Mr William Stewart: Can the right hon. and gallant Gentleman make a report upon the progress that has been made in providing call boxes in the rural areas, as he promised in an earlier statement?
Mr William Stewart: 73. asked the Secretary of State for Scotland the position with regard to the functioning of juvenile courts in the county of Fife?
Mr William Stewart: I will put it this way that the right hon. Gentleman hates the industry in its present form. When I hear him speaking about this industry it always reminds me of a rhyme that I read a long time ago about Dr. Lettsom the Quaker. He is supposed to have said: If anybody comes to I,I physicks, bleeds and sweats 'em;If after that they like to die,Why, what care I? I lets 'em. The right hon....
Mr William Stewart: The Farm Workers' Union are not a very strong body, in the East of Scotland, but I would remind the hon. Member that at a recent meeting in Cupar the Labour candidate for the division was on the platform and spoke in favour of the subsidy. I was in the chair and I invited him to speak, and he was glad to do so. Moreover, Mr. George Dallas, a former Member of this House and a prominent Member...
Mr William Stewart: I know the general secretary of the Scottish Farm, Workers' Union—we meet occasionally—and he will be quite ready to admit that in many parts of Scotland, particularly in those parts most intimately concerned with sugar beet, his union does not exist. In the East Fife district there is no branch of the Farm Workers' Union. The right hon. Member for Darwen to-day was not quite so effective...
Mr William Stewart: I think the right hon. Gentleman will find, if he reads the OFFICIAL REPORT, that he referred to Cupar, but I am glad that he does not include it as an inefficient factory. I shall support the new policy of the Government on the definite understanding that there will be a tapering off of Government assistance, and that plans are made to enable the industry to become independent. I agree that...
Mr William Stewart: 15. asked the President of the Board of Trade whether he has considered the recommendation of the special area commissioner to set up a central bureau of information to which industrialists could refer for advice and technical data relating to potential industrial districts, not only in the special areas but elsewhere; and whether he proposes to set up such a department to act as a permanent...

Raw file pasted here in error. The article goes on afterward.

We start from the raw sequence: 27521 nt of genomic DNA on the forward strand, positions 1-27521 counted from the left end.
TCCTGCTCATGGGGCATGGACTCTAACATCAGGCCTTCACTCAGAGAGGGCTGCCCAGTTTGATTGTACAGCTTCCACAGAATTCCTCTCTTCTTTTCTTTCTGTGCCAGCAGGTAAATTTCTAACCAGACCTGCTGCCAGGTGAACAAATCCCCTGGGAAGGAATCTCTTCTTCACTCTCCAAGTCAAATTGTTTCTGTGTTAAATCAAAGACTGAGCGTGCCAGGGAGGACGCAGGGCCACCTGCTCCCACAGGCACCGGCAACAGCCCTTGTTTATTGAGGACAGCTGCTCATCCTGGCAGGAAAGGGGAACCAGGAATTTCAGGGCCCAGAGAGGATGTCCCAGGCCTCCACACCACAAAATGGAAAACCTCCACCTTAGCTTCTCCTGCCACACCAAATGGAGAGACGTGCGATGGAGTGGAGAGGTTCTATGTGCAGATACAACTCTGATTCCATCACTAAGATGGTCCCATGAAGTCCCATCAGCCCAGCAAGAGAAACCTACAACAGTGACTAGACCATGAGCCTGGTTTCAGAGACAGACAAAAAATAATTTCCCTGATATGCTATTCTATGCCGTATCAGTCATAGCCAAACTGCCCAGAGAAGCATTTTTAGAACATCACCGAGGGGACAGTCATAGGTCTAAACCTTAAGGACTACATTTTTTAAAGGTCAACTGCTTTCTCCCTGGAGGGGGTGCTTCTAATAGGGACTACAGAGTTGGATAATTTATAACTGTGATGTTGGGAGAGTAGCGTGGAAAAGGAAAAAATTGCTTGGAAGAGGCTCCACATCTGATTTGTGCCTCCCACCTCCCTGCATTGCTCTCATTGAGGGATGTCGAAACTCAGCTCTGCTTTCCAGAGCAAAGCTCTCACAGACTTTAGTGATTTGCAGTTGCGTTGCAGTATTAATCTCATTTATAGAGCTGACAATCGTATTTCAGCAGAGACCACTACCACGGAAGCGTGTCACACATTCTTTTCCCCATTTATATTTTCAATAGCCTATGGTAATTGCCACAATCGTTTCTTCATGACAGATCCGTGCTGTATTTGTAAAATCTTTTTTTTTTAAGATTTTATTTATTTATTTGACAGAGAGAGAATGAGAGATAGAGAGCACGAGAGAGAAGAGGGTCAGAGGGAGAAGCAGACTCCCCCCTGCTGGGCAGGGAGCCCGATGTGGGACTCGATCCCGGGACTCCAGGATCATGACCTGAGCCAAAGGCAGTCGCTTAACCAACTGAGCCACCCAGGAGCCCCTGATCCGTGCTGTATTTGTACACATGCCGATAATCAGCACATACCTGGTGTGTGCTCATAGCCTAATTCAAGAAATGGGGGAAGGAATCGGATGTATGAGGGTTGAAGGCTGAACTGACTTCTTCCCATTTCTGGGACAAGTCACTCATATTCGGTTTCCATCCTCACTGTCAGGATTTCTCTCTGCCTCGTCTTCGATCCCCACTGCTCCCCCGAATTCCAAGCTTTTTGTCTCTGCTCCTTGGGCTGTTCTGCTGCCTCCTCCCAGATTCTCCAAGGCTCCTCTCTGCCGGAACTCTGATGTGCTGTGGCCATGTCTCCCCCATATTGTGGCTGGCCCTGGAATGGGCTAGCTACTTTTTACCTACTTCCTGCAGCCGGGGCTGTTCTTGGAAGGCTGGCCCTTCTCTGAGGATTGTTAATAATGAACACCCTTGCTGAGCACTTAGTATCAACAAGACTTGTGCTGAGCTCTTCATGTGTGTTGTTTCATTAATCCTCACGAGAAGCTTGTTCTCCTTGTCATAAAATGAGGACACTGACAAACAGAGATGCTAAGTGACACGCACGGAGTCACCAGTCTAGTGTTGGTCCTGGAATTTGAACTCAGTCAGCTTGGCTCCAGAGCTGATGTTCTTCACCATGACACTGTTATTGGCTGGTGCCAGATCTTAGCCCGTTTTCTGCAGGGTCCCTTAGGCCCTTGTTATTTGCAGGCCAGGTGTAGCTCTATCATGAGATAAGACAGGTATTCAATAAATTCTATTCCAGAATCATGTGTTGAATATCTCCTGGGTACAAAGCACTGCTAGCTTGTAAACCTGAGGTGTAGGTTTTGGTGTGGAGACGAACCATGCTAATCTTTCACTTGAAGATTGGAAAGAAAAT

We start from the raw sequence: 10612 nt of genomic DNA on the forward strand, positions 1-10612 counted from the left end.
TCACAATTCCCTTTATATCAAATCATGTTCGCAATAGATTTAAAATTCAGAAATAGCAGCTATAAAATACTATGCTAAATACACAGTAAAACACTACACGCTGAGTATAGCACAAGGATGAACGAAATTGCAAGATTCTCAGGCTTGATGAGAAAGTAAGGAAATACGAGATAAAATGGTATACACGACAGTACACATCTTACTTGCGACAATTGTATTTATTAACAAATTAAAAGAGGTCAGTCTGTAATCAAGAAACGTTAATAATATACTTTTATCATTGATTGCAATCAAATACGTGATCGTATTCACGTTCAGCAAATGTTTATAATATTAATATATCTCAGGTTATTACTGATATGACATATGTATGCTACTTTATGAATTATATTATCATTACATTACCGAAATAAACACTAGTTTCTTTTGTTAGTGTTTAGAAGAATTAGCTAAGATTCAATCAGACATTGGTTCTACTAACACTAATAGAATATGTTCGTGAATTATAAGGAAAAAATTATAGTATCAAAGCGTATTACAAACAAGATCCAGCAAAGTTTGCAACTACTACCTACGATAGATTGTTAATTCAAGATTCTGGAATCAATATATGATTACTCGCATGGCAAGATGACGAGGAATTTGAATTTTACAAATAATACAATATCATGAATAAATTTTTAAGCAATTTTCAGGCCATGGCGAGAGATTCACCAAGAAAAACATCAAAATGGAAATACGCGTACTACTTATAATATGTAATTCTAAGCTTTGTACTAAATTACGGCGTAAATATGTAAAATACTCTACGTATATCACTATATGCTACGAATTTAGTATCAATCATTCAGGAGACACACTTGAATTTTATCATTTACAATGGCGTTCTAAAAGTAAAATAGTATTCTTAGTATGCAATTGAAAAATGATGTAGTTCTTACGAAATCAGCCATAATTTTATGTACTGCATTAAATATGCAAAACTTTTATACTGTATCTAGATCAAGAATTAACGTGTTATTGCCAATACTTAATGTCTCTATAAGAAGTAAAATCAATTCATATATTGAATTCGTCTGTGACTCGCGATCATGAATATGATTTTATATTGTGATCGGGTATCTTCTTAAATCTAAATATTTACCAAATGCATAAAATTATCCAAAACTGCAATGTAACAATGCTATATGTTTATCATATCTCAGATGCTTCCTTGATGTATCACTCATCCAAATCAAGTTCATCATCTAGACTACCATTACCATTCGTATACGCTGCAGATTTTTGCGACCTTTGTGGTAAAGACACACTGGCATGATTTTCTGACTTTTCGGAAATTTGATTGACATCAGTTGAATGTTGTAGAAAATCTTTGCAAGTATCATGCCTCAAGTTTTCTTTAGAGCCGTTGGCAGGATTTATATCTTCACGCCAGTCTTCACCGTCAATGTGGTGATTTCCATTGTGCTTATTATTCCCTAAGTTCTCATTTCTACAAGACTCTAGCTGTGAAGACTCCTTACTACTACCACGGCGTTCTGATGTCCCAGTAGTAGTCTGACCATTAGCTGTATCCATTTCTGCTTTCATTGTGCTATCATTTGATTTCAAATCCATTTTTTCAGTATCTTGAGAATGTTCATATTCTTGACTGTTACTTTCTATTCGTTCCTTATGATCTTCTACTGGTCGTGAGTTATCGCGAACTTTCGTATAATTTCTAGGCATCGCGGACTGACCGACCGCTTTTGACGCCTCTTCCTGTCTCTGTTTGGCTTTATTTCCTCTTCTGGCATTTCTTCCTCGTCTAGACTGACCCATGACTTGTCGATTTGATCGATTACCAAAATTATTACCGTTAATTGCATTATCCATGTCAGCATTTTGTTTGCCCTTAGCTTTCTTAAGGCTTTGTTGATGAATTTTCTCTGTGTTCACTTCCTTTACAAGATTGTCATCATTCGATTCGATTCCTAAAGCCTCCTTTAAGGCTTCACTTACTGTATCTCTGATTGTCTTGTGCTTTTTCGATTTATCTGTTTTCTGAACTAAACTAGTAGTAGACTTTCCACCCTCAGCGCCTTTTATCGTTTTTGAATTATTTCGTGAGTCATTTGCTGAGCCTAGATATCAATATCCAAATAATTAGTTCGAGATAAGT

Mr William Stewart: Is the Minister not able to give the House a general idea whether a large increase has taken place?
Mr William Stewart: Are we to understand that it is the intention of the Commissioners to carry out the suggestion made in the question?
Mr William Stewart: 37. asked the Secretary of State for Air what parts of the sea round the Fife Coast are scheduled for bombing practice by the Air Force; and whether, before any extensions are made, he will consult the interests of the fishing and summer resort industries in the district?
Mr William Stewart: 38. asked the Secretary of State for Air what are the arrangements for giving contracts for the carrying of oil from Dundee to the flying boats stationed off Newport, Fife; and whether he will arrange in future contracts that Fife fishermen are employed to carry supplies to machines stationed in Fife waters?
Mr William Stewart: Will the House have an opportunity to discuss the Forestry Commission Report before the Adjournment?
Mr William Stewart: I did apply to that Council, and I have no doubt they could do more, but despite anything they can do I feel that the Board of Trade might have some kind of bureau to which, if necessary, foreign employers could apply. I think the artificial silk trade might be introduced in the place to which I have referred in Fife, but many artificial silk firms are foreign firms and they do not naturally...
Mr William Stewart: The Minister for League of Nations Affairs spoke some days afterwards and was referring to his own office and his own position. He said, "I am proud and pleased to serve under that one king." That left no doubt in my mind.
Mr William Stewart: That is not so.
Mr William Stewart: And quite right.
Mr William Stewart: My hon. Friend does not seem to realise that associations such as we support, boy scouts and boys' brigades, and so on, have nothing what-even to do with politics. Never in all the time I was in the Scouts, a matter of eight or nine years, was politics mentioned, but in the organisation of which the hon. Member speaks politics is always being mentioned.
Mr William Stewart: That may be, but that, association expresses constantly, repeatedly, political views, whereas the boy scouts and boys' brigades and so on never express any political views at all.
Mr William Stewart: What I said had nothing to do with any funds for these people. The hon. Member's methods may be good debating, but they are most unfair.
Mr William Stewart: Very sensible!